Net-Zero Energy for Buildings – ASHRAE Engineering Design and Construction

Integration: Net-zero energy design

ASHRAE has a goal: net-zero energy for all new buildings by 2030. What do engineers need to know to achieve this goal on their projects?

Source: www.csemag.com

>”As net-zero energy and low-energy design projects become more prevalent, engineers must be prepared to collaborate with all members of a project team including architects, energy specialists, lighting designers, builders, and owners in order to accomplish net-zero energy goals with little to no cost premium. Is this possible today or will it take another 10 or more years to get there?

There are many examples of completed projects demonstrating that not only is this possible, but it has been done in all regions of the country using readily available building products and common construction methods. So what’s the secret? It’s all about the design.

Net-zero energy defined

The term “net-zero energy” is abundantly used, but a single universally accepted definition does not exist. In general terms, a net-zero energy building (NZEB) has greatly reduced energy needs achieved through design and energy efficiency, with the balance of energy supplied by renewable energy. In an effort to clarify the issue, the National Renewable Energy Laboratory (NREL) published a paper in June 2006 titled “Zero Energy Buildings: A Critical Look at the Definition,” in which it defined the following four types of NZEBs:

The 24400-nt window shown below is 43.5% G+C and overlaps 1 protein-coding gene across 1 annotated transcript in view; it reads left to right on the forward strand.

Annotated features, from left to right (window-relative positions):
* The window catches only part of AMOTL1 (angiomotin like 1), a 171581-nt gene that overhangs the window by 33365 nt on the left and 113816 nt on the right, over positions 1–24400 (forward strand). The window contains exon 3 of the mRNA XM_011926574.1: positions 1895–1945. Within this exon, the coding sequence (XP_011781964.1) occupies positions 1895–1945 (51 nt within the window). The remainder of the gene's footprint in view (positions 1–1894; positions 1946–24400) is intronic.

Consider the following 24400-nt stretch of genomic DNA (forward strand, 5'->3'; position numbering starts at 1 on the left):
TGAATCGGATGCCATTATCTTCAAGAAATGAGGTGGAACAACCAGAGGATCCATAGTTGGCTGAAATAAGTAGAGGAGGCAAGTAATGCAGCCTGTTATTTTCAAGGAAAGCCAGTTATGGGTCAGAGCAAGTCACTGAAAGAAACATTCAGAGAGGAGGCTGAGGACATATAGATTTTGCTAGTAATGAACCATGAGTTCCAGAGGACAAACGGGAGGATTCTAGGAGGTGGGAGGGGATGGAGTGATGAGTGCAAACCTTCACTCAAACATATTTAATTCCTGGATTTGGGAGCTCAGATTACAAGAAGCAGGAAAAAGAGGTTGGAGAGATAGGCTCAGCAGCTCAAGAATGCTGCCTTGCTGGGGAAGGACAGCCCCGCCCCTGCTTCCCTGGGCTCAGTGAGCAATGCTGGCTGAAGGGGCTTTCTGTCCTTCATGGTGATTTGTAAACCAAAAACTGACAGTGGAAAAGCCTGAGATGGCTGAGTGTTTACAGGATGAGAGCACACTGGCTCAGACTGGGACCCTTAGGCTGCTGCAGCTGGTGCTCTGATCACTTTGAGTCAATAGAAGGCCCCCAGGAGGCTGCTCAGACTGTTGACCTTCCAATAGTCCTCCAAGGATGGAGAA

Net Zero Site Energy: A site NZEB produces at least as much renewable energy as it uses in a year, when accounted for at the site.Net Zero Source Energy: A source NZEB produces (or purchases) at least as much renewable energy as it uses in a year, when accounted for at the source. Source energy refers to the primary energy used to extract, process, generate, and deliver the energy to the site. To calculate a building’s total source energy, imported and exported energy is multiplied by the appropriate site-to-source conversion multipliers based on the utility’s source energy type.Net Zero Energy Costs: In a cost NZEB, the amount of money the utility pays the building owner for the renewable energy the building exports to the grid is at least equal to the amount the owner pays the utility for the energy services and energy used over the year.Net Zero Energy Emissions: A net-zero emissions building produces (or purchases) enough emissions-free renewable energy to offset emissions from all energy used in the building annually. Carbon, nitrogen oxides, and sulfur oxides are common emissions that zero-energy buildings offset. To calculate a building’s total emissions, imported and exported energy is multiplied by the appropriate emission multipliers based on the utility’s emissions and on-site generation emissions (if there are any).